“There are two reasons why a writer would end a sentence with the word “stop” written entirely in capital letters STOP.”
Of course, STOP is written to“There are two reasons why a writer would end a sentence with the word “stop” written entirely in capital letters STOP.”
Of course, STOP is written to mark the end of a sentence in a telegram. But Lemony Snicket is really stressing on the second usage of the word STOP to his readers when he opens up this book. He is asking his readers, quite emphatically, to STOP reading the tale of the three Baudelaire orphans. There is no surer way to guarantee that a reader, after reading such a warning, will plunge into the book at full speed.
The Baudelaires have been moving from one bad situation to a worse one, ever since the a fire consumed their parents and house. They were placed in the care of Count Olaf (Book #1), only to find out that he was a criminal who only wanted to steal the Baudelaire fortune. Since then the three children have moved on to different guardians, living with Uncle Monty who loved reptiles (Book #2), stayed with Aunt Josephine who was mortally afraid of almost everything (Book #3), worked at a mill (Book #4), worked at an academy (Book #5), lived with the Squalors (Book #6) and finally fled from a village of fowl devotees (Book #7).
Being hopelessly lost, the Baudelaires fall in with the Volunteers Fighting Disease and end up at the Hiemlich Hospital where they finally stumble upon a piece of information that is about to change who chases whom. The existence of a “Baudelaire file” puts the children at grave risk, and they stumble upon a single photograph that contains a clue that the orphans (or not?) must decipher. But before they can get anywhere with the information, they once again fall into the hands of Olaf’s associates.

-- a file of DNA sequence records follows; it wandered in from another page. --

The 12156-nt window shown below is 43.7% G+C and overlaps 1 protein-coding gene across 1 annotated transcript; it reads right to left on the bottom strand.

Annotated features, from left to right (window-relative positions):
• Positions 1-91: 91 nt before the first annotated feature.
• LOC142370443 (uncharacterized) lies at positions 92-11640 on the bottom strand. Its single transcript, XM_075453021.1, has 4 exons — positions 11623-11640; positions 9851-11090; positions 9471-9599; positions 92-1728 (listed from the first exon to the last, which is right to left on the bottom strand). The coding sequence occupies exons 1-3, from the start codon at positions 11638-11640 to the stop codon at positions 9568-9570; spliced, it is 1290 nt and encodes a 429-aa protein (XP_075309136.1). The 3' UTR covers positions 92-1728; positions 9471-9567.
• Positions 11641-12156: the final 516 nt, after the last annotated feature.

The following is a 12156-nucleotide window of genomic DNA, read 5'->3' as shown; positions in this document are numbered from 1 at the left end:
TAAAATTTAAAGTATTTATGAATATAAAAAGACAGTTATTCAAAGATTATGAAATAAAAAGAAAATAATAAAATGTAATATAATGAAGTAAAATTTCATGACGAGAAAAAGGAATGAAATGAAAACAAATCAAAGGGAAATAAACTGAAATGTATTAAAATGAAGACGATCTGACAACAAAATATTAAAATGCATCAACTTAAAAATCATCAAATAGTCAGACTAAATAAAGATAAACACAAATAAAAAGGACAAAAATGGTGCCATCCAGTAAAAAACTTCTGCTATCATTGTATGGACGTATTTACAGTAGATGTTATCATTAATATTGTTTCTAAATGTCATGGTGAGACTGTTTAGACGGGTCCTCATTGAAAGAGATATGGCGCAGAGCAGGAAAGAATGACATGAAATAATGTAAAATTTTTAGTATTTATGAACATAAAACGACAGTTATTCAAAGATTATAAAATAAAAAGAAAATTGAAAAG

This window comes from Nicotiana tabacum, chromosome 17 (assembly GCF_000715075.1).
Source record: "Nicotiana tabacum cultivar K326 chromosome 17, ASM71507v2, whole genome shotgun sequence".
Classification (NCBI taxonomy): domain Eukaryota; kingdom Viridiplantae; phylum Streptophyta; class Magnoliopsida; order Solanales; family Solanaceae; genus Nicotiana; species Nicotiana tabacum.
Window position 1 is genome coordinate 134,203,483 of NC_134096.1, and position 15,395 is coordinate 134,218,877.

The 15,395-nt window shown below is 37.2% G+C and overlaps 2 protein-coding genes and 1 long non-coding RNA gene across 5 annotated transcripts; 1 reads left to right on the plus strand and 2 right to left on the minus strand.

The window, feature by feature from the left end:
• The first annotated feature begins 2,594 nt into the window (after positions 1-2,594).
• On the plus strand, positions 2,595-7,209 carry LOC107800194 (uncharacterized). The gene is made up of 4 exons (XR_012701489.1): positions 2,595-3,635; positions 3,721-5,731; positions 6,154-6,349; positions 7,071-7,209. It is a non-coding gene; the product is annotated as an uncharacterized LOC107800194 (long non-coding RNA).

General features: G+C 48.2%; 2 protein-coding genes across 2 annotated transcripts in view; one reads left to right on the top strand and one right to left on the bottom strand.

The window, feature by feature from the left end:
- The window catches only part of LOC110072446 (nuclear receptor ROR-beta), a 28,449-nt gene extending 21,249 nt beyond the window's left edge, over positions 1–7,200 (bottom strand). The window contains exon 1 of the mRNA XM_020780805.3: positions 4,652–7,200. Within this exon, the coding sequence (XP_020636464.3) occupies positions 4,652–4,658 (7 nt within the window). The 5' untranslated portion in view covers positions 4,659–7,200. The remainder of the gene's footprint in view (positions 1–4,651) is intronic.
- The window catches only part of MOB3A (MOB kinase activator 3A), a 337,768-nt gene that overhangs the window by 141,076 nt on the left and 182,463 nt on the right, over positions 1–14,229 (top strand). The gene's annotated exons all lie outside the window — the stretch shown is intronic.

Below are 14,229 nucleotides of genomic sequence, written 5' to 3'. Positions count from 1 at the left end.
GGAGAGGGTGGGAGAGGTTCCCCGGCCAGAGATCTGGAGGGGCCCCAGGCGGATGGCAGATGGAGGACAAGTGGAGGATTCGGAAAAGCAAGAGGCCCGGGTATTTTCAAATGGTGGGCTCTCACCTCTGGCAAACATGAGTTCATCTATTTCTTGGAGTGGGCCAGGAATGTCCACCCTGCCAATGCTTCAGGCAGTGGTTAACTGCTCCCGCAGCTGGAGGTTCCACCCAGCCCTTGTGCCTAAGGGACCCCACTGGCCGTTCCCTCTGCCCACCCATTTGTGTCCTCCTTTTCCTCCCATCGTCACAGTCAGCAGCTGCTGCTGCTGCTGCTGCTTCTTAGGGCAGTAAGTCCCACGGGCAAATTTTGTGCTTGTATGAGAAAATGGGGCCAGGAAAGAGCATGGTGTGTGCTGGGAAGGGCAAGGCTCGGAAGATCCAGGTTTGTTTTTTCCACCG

I grew to enjoy this series, when I first began reading it a decade ago. The tricks of the villain aren’t too innovative or jaw-dropping but Lemony Snicket writes with a dry, clever wit, that keeps you wanting to read ahead. By this point, the series has dragged out pretty far, and there are still 5 more books to go! It’s a good thing they are quick reads, or the reader would the run the risk of giving up in the middle of the series.
More than the Baudelaire story, I’m curious about Lemony’s. I love how he drops those subtle hints about Beatrice in his dedications at the start of every book
For Beatrice – Summer without you is as cold as winter. Winter without you is even colder. …or how he writes to his “editor” at the end of every book, telling him where to find the next “manuscript of the Baudelaire story.”
Don’t miss the Jim Carrey, on-screen version of the first three books of this series, titled “A Series of Unfortunate Events”. It is funny, colorful and a good watch for the youngsters....more
This opener is a classic, an interlude to an old man’s reminiscing of his youth. You’d think, that som“I’m ninety. Or ninety-three. One or the other.”
This opener is a classic, an interlude to an old man’s reminiscing of his youth. You’d think, that someone who can’t correctly remember his age, would at best, have blurred memories of his past. But Jacob Jankowski is made of sterner stuff. He may forget the name of the nurse in his old-age home, he may not quite remember his grandchildren or their children, but memories of his youth are as fresh as if they happened yesterday.